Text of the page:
cells have band gaps in the NIR. Among different quantum cutting mechanism s, one of the most import ion pairs are the RE 3+–Yb3+ (RE: Pr, Tb, Tm), in which RE 3+ ions at their high excited state transfer energy to two Yb 3+ ions by either a two–step process or a cooperative mechanism [275]. The quantum cutting emission has been demonstrated by a plenty of TGC materials including both fluoride and oxide based TGCs [276],[277],[278],[279],[280]. For instance, Ye et al. developed a series of oxyfluoride GC containing CaF 2 and REF3 (RE: Y, La) codoped with RE 3+–Yb3+ ion pair. One of the fluoride-containing TGCs is prepared from a parent glass with the composition of 60SiO2–20Al 2O3–20CaF2: 0.3Tb, xYb [276]. In the heat treatment temperature range of 665–675 C, the precipitated CaF 2 crystals enriched with RE ions are less than 20 nm in size, thus giving high transparency for the GCs (see Fig. 22). Strong NIR emission from Yb 3+ is generated under excitation at 484 nm (corresponding to 5D4 level of Tb3+), resulting in an internal quantum efficiency approaching 200%. A similar LaF 3 based GC was developed later by Ye and coworkers with the composition of 45SiO 2–12Na2O–23Al 2O3–20LaF3–0.5Tm3+–xYb3+ [277]. Fluoride based GCs for quantum cutting have also been developed by Wang et al. based on different oxyfluoride parent glasses [278],[279],[280]. In these TGCs, based on the spectroscopic measurements, the NIR emission of Yb3+ is efficiently sensitized by RE ions of Tb 3+, Pr3+, and Tm 3+ upon excitation in the visible region between 455–485 nm, which is approximately twice the energy of the Yb3+: 2F5/2. The systems showed a calculated QY approaching 200%, while applications of these TGCs for solar cells are however still illusive primarily due to low absolute QE values, which is usually less than 50%. Spectral converters based on UC enable the harvest of photons with sub–bandgap energy in the NIR region, and they therefore offer another strategy to overcome the Queissner–Schokley limit. Fluoride based TGCs are again preferable because UC process favours hosts of low phonon energy. Up to now, a number of fluoride crystals, such as CaF 2, NaYF4 and REF3, have been precipitated in a variety of parent glasses [106],[281],[282],[283],[284],[285],[286],[287],[288]. By 86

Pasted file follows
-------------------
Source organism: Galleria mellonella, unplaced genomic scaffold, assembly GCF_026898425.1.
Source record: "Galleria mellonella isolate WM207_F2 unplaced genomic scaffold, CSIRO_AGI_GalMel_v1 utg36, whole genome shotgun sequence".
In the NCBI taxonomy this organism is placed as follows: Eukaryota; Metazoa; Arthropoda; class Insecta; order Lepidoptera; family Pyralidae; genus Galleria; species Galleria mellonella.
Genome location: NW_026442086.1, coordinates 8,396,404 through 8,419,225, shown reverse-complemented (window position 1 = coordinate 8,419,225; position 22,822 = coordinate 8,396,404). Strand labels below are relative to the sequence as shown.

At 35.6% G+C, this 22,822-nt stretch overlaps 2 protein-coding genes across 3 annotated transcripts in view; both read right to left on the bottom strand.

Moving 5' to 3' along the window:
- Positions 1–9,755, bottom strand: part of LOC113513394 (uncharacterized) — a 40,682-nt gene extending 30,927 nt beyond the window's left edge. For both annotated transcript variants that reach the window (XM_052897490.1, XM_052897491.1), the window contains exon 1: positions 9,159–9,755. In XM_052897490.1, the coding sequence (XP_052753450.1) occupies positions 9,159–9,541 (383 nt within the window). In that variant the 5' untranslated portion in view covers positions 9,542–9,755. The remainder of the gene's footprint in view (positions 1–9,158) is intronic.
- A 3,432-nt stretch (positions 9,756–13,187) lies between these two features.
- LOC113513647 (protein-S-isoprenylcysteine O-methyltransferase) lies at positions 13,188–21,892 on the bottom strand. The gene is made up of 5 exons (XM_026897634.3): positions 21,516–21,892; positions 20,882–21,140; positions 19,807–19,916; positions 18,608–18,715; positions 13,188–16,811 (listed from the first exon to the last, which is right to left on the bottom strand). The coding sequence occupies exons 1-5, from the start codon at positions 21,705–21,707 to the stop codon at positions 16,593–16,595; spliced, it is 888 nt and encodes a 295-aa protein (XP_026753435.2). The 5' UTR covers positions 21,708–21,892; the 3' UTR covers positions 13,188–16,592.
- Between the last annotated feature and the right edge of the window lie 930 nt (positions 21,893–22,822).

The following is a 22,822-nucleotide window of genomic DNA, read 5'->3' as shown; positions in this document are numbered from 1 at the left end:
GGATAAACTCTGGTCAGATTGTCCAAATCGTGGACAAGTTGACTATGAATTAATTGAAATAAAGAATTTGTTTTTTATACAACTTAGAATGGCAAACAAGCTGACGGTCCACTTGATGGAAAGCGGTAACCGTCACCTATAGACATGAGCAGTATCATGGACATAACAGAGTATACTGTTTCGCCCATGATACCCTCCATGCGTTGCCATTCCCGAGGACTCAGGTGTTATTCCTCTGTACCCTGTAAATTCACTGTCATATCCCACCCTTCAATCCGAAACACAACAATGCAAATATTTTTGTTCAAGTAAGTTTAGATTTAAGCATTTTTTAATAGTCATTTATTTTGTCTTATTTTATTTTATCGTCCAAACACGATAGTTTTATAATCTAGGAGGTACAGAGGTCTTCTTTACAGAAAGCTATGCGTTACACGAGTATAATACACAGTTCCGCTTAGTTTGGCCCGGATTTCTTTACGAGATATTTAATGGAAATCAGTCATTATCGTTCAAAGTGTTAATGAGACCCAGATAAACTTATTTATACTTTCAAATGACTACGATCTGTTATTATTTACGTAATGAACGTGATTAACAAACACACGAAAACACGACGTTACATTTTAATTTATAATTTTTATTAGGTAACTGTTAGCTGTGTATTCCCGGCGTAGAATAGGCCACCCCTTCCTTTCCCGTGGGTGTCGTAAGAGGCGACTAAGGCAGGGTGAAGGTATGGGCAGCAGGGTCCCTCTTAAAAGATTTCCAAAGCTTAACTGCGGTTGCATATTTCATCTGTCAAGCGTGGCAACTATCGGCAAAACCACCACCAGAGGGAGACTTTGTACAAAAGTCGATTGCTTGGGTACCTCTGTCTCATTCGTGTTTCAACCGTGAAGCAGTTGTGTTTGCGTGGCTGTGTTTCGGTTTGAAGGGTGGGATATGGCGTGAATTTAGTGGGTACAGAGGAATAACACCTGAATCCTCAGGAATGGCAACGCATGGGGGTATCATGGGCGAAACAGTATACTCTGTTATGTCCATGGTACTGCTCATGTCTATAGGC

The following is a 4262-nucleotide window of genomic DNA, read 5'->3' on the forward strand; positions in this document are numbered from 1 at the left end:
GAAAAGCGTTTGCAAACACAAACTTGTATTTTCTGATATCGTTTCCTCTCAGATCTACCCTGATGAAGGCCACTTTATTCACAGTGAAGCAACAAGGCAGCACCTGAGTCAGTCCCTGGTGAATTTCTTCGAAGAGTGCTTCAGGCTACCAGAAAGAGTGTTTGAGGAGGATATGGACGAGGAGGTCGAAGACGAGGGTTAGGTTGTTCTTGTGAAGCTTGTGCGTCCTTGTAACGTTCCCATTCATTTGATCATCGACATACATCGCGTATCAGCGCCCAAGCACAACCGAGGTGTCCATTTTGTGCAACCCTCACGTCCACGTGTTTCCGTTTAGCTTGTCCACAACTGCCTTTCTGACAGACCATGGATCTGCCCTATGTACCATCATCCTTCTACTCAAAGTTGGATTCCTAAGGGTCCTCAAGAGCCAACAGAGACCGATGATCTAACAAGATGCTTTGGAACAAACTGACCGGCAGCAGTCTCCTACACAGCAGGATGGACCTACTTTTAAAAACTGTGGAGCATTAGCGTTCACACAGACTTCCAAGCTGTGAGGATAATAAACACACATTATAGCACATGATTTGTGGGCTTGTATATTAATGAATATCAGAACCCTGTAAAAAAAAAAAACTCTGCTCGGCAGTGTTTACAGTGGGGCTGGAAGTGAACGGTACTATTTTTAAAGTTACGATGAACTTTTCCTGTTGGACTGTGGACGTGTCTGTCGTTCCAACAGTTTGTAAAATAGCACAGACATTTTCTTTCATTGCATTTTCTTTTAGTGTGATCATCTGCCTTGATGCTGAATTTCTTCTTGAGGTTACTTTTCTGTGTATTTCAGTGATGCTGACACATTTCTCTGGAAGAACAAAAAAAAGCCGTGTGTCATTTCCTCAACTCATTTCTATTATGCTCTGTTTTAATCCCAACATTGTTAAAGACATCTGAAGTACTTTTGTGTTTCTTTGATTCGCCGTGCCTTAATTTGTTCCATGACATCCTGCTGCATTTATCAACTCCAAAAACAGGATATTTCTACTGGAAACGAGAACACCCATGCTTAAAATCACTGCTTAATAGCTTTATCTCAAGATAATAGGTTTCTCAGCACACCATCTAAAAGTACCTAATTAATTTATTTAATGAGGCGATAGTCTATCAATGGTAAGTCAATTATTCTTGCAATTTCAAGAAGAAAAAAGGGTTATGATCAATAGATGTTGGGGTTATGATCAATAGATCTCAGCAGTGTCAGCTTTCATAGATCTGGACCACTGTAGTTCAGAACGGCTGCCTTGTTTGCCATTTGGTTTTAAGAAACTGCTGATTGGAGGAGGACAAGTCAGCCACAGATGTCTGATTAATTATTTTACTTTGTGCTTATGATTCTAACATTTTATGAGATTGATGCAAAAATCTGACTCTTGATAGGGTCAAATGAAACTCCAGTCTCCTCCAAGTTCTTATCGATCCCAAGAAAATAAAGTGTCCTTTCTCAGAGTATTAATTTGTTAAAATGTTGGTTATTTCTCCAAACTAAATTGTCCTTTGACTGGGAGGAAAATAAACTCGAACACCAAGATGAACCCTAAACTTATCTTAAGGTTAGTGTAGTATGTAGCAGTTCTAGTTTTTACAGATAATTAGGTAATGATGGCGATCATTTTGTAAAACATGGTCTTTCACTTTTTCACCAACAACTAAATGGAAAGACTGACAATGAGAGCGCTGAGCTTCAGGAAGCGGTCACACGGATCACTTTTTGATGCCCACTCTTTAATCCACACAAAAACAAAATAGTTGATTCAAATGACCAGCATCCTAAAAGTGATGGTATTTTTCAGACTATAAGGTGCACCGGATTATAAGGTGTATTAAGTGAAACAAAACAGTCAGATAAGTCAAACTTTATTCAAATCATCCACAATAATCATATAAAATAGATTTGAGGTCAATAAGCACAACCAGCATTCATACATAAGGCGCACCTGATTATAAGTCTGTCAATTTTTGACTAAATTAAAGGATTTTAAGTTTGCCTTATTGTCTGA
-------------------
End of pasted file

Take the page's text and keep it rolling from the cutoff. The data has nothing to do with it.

doping with RE ions, such as Yb3+–RE3+ (RE: Er, Tm), strong visible emission can be produced by pumping the 2F5/2 level of Yb3+, which serves as the sensitizer for RE ions. The use of these fluoride based TGCs as UC spectral converters is expected to enhance the efficiency of solar cells by harvesting NIR photons. However, the low QY for the UC process (usually far below 10%) combined with the limited absorption cross-section of RE ions remains as a major technical challenge for practical applications of such GCs for UC spectral conversion in solar cells [289].